Written by Kristina Ellis, 3L at University of Denver – Sturm College of Law and 2018-2019 FLSN Co-President
Out in Boulder, Colorado sits small goat farm. Mountain Flower Goat Dairy (the “Dairy”) not only gives tours to tired law students who want to cuddle baby goats, but it also sells raw milk to buying customers in the area. The Dairy does not worry about not having enough customers with a waitlist for new customers constantly overflowing, which is no surprise being out in Boulder. While urban agriculture is becoming scarce, the growth of agritourism and the ability to sell products consumers demand are keeping places like the Dairy open. However, the Dairy’s biggest threat sits right down the street: the dreaded health department.
The Raw Food and Cottage Food movement is changing how food is regulated in not only municipalities like Boulder, Colorado but in states and cities across the nation. But what are Raw Foods or Cottage Foods and how did this change begin?
What is cottage food? Certain types of food from your home kitchen intended for sale to the public. An example of this is someone who bakes cookies from home and sells them at a farmer’s market. How are these different from raw foods? Raw foods not only include all fresh fruits and vegetables but also all cold-pressed oils and juices, unpasteurized milks, raw honey and nut butters. Raw foods are not typically made from home but may sometimes be produced in a home kitchen.
While neither of these types of foods are new, both types are getting more and more name recognition. The federal government first addressed cottage foods in 1993 in the first federal food code, recommending that food made at home should not be sold in a commercial food establishment. Soon after the food code was released, a few states which were opposed to the prohibition in the code, started to adopt state laws allowing cottage foods. In 2007 and throughout the subsequent years, more states began to adopt laws allowing cottage foods to be sold as a way for their citizens to make some income during the recession. Thus, began the local food movement. 
The raw food movement had a slightly different rise to fame. The raw food movement became popular in the United States based on a belief that eating raw foods better preserves the food’s nutrients and enzymatic content. While this may prove true for many fruits and vegetables, the most popular raw foods today for sale include raw milk and raw honey. Raw milk is the most controversial of the raw foods. In the 1920s, in an attempt to keep people from getting sick the dairy industry started pasteurizing milk to kill bacteria and requiring certification of dairy farmers ensuring the cows were being raised and milked in sanitary conditions. Since then the great debate of to pasteurize or not to pasteurize has been a hot ticket item in the food world.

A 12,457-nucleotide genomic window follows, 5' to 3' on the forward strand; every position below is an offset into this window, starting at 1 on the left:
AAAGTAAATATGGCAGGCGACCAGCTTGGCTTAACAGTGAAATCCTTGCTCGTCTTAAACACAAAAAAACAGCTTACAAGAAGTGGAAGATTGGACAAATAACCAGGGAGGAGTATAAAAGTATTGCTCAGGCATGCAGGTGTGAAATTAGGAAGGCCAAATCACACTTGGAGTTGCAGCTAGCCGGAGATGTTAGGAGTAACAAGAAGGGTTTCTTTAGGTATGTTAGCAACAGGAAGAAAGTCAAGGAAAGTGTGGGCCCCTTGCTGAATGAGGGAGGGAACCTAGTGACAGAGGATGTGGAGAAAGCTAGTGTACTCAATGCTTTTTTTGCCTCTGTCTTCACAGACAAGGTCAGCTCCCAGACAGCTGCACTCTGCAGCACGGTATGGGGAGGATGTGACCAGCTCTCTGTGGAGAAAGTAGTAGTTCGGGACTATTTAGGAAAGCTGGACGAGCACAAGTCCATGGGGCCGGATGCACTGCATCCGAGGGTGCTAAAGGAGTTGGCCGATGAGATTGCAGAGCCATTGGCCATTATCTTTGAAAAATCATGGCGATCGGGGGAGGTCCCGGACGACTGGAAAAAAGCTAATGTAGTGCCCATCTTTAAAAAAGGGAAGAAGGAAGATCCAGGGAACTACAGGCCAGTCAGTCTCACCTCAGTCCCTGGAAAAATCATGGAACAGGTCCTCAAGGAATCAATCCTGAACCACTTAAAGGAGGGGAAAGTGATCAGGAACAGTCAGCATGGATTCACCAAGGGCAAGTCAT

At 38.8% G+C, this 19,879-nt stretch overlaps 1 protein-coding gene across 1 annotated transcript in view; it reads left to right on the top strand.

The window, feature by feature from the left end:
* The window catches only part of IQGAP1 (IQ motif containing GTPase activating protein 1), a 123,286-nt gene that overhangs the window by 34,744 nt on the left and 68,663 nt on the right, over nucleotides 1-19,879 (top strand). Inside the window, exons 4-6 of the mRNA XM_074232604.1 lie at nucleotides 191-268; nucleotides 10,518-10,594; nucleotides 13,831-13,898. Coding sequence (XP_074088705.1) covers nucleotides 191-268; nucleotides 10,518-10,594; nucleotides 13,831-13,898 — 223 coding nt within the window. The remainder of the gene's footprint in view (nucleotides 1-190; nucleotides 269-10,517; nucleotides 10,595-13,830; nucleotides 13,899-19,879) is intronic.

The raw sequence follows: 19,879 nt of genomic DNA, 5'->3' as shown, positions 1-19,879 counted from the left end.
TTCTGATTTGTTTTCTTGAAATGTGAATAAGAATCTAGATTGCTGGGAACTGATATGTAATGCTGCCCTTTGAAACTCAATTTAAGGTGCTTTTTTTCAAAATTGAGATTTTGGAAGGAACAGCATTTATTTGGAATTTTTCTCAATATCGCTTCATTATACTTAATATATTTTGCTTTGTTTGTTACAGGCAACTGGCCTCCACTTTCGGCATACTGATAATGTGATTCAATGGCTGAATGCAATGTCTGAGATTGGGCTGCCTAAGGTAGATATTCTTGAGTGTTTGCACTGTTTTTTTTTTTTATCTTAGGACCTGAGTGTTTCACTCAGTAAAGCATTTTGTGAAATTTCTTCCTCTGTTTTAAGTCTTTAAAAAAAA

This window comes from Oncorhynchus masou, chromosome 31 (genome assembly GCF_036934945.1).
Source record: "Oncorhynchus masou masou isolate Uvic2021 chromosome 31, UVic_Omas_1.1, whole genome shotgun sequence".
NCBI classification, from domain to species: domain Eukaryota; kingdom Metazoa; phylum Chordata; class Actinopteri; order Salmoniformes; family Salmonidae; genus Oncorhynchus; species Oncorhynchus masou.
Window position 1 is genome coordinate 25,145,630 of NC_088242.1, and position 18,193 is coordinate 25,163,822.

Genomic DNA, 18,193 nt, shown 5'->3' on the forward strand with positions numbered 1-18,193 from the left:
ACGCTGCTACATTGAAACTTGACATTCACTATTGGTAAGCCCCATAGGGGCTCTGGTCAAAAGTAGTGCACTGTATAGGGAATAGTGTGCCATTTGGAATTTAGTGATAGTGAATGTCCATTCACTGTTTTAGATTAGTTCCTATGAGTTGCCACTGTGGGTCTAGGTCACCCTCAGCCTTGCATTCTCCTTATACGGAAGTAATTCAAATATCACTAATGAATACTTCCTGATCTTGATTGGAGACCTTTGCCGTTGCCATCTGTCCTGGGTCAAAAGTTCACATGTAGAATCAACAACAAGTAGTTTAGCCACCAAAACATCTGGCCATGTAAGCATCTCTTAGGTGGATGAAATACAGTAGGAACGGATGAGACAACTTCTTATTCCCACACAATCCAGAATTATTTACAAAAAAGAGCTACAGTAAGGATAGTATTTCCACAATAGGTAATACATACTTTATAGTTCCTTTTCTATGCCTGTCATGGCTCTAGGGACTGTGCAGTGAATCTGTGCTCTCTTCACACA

Why are cottage foods and raw foods such a hot button topic? Well its easy, many link both of these types of foods to food borne illnesses. In creating cottage foods in an at home kitchen, its easy to see how food borne illnesses can breed and find a way into the consumers body. At home kitchens aren’t regulated like commercial kitchens or food establishments. The health department does not show up to Susie’s house to make sure she is sanitizing her counters and cleaning her utensils properly while she’s making her chocolate chip cookies for the market the next day. As for raw foods, not pasteurizing milk can lead to finding harmful bacteria like listeria and E. coli when not handled correctly. Yet the other side claims extreme health benefits from consuming raw products and finds great economic value in purchasing local cottage foods. So how do states and local governments handle this?
By creating laws. States across the nation are creating and adopting new laws each year regarding cottage foods and raw foods. In 2018 the Harvard Food Law and Policy Clinic released its Cottage Food Laws in the United States guide listing every state’s laws regarding cottage food. Make sure to check it out! As for the raw foods, each state, county, and municipality handle these foods a little differently. Remember the goat dairy farm out in Boulder, Colorado? Like many food places, the local health department inspects the farm annually, ensuring that the areas the milk is retrieved and bottled in are sanitary. The farm has to ensure it has proper sinks and drains available as well as ensuring its employees follow all health standards like washing hands and not working while sick.
So, whatever your stance on both raw foods and cottage foods take heart in knowing that there are laws out there, ever changing with research and new technology, ensuring that these foods are somewhat regulated. And the next time you have a chance to play with baby goats, take that chance.